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Coloured light could provide home treatment for tinnitus

Research into treating tinnitus with coloured light could lead to a personal medical device under a Design Council-supported scheme.

Scientists from Leicester University and UK company Orthoscopics will work with designers from the public body to explore ways in which research on the treatment could be commercialised for use in the home.

The researchers have conducted a study that found around 40 to 45 per cent of patients reported that their tinnitus was reduced by around 50 per cent when looking at an area of coloured light illuminated by Orthoscopics’ LED ‘Read Eye’ lamp.

Although the exact mechanism for how this happens is unknown, Leicester’s project leader Dr Mike Mulheran said that it may be due to the unusual light the lamp produces, which mixes red, green and blue colours with very specific or ‘tight’ frequencies.

‘We think it may be selective attention by the brain to this that results in less perceptual processing being given to tinnitus — which is another unusual and “unnatural” signal,’ he told The Engineer.

More research is needed to establish details, such as how long the effects last, but the team ultimately aims to adapt the treatment for home use and in varying environmental conditions.

‘This may be a modified Read Eye lamp, with memory and simple programming functions,’ said Mulheran.

‘The actual design of the lamp may take a number of configurations depending on the specific user environment.’

The treatment, which the Orthoscopics researchers came across while using the Read Eye lamp to prescribe tinted lenses for migraine sufferers, appears to involve the interaction of sensory signals in the brain.

This cross-sensory integration means that information from one sense can alter the brain’s perception of stimuli from other senses, although scientists have yet to define the exact circuitry involved.

Tinnitus — which affects up to 10 per cent of the UK population — is the perception of sound in the ear without the existence of an external sound, which makes it very difficult to objectively test and treat.

Existing treatments range from acoustic masking with other sounds and talking therapy, to drugs, implants, electro-stimulation and radiosurgery.

The Design Council is providing design support for the project, which is one of four from Leicester University to receive help from the organisation under the 2011 Innovate for Universities mentoring service. Another six universities are also taking part in the scheme.


Readers' comments (52)

  • Where can I get one! I would be happy to take part in these trials, anything that might get rid of this noise that I have endured for over 25 years now.

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  • Me too! I'll try anything that mutes that accursed ~9kHz screeching. This treatment looks interesting - and it doesn't involve drugs or sharp needles!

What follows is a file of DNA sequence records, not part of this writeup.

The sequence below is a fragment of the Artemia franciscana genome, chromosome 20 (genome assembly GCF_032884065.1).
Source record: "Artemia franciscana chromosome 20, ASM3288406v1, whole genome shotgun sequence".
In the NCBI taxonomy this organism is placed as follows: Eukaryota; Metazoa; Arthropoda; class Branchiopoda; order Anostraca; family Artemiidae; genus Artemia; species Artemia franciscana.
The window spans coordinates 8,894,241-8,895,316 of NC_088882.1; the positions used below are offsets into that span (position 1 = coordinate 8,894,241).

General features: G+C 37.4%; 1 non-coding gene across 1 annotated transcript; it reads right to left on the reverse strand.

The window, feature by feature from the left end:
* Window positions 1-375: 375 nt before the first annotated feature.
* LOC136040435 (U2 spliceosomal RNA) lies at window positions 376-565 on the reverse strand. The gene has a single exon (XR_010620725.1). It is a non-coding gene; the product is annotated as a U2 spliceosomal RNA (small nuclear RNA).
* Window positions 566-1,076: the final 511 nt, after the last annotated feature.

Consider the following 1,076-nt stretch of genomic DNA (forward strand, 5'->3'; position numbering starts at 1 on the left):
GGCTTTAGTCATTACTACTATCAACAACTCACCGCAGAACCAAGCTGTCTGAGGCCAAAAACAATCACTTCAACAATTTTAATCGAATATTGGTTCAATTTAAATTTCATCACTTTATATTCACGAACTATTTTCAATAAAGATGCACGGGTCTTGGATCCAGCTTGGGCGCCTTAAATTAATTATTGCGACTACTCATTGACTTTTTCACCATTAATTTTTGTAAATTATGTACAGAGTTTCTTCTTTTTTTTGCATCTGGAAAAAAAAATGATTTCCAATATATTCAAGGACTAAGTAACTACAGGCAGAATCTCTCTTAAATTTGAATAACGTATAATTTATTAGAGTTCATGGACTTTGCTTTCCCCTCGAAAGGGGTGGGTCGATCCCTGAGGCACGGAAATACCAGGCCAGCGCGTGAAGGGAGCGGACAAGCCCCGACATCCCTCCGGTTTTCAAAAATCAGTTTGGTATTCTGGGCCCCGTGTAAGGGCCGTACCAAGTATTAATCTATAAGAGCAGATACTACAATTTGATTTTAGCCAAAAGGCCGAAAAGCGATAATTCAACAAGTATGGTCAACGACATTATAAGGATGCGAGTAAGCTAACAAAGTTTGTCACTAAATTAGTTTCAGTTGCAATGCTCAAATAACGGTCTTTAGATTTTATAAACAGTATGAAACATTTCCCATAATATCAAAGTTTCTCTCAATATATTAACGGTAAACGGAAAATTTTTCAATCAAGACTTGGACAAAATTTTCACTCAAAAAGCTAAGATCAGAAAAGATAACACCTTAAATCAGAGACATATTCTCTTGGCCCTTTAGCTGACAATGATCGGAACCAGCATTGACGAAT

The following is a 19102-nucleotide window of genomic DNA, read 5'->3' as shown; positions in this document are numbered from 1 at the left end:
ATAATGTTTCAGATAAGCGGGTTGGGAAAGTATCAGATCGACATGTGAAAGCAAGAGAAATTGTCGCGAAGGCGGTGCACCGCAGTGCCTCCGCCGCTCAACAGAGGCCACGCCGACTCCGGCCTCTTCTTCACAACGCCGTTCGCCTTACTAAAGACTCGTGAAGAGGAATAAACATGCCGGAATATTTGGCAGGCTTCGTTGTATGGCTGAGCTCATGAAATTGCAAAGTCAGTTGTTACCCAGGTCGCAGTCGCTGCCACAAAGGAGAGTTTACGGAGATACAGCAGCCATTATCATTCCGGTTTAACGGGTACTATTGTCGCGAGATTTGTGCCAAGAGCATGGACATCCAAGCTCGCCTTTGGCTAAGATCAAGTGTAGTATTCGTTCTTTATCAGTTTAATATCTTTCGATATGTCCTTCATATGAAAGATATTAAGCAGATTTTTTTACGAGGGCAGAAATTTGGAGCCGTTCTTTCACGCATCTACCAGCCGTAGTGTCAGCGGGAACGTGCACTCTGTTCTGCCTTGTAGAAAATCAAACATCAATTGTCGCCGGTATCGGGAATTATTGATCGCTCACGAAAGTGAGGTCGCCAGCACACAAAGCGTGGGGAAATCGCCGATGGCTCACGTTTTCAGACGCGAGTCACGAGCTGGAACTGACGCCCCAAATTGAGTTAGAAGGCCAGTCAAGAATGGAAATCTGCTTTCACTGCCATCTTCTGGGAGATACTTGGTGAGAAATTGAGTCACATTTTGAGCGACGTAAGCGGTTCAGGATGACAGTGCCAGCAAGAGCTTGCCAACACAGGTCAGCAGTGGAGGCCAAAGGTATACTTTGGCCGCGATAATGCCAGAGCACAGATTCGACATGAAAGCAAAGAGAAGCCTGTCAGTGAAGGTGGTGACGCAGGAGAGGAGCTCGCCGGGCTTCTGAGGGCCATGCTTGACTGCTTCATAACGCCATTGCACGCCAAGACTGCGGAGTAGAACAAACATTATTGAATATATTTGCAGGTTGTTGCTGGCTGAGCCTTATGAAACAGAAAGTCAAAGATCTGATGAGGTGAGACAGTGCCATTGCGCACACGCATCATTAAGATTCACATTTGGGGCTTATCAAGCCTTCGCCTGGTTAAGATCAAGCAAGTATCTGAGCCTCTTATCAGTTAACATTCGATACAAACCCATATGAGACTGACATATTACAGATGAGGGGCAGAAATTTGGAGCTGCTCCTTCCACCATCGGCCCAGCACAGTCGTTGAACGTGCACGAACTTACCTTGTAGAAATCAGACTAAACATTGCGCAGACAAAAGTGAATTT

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  • I have suffered with tinnitus for 5 years and sometimes still find it extremely hard to live with.
    I would welcome anything to help with the constant ringing.

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  • As a Tinnitus sufferer I would like to use this forum to mention to other sufferers that ginkgo biloba has a marked effect (at least for me) in reducing the volume of the Tinnitus. Also moving my jaw back and forth has an effect - if I thrust my jaw forward the volume increases but if I hold it there for a minute then upon relaxing the volume is reduced for a while.
    Incidentally, the frequency of my tone appears to be around 8 kHz as judged against a signal generator.

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  • I have always had the high pitch hiss 24/7 for most of my 52 years and have grown accustom to it (still do no like it). I sometimes will get a secondary tone in the 600-1800Hz range. That drives me nuts. A few years, for a while thankfully, A few years ago, I had a period of 2-3 months with the tone like a pickup truck engine going in my head that so convinced me the first few days it occurred that I went looking outside and walked around the house (in the country) looking for a neighbors truck or a propeller plane flying overhead. Happily, that one is gone.
    I hope that this device can change some of this.

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  • It's not often made public, but studies have found that tinnitus is associated with taking high doses of Aspirin. My GP confirmed this when I asked him, but of course nobody told me that before it was too late. (I mention this in the hope that it may help somebody somewhere to avoid the problem).

    Like the others here, I'm up for any trials.

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  • My symptoms started after i came out of a 2 month coma in 2003 and is getting worse, i've tried EVERYTHING and would be more than willing to take part in ANY trials anywhere, this suffering MUST stop.

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  • Perhaps this could also treat visual snow? Visual snow suffers commonly suffering from tinnitus as well.

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  • This is the worst thing to happen to anybody including me I had shingles in my right ear 21 years ago which left me with very little earring but lots of winding noises none stop and over the last 2 years I have been having trouble with left ear hope there is a cure as it is effecting all our life’s I will take any tests or trials
    Kind regards Michael kavanagh

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  • I too suffer with tinnitus and would welcome any breakthrough to help with any form of reduction.
    Ian

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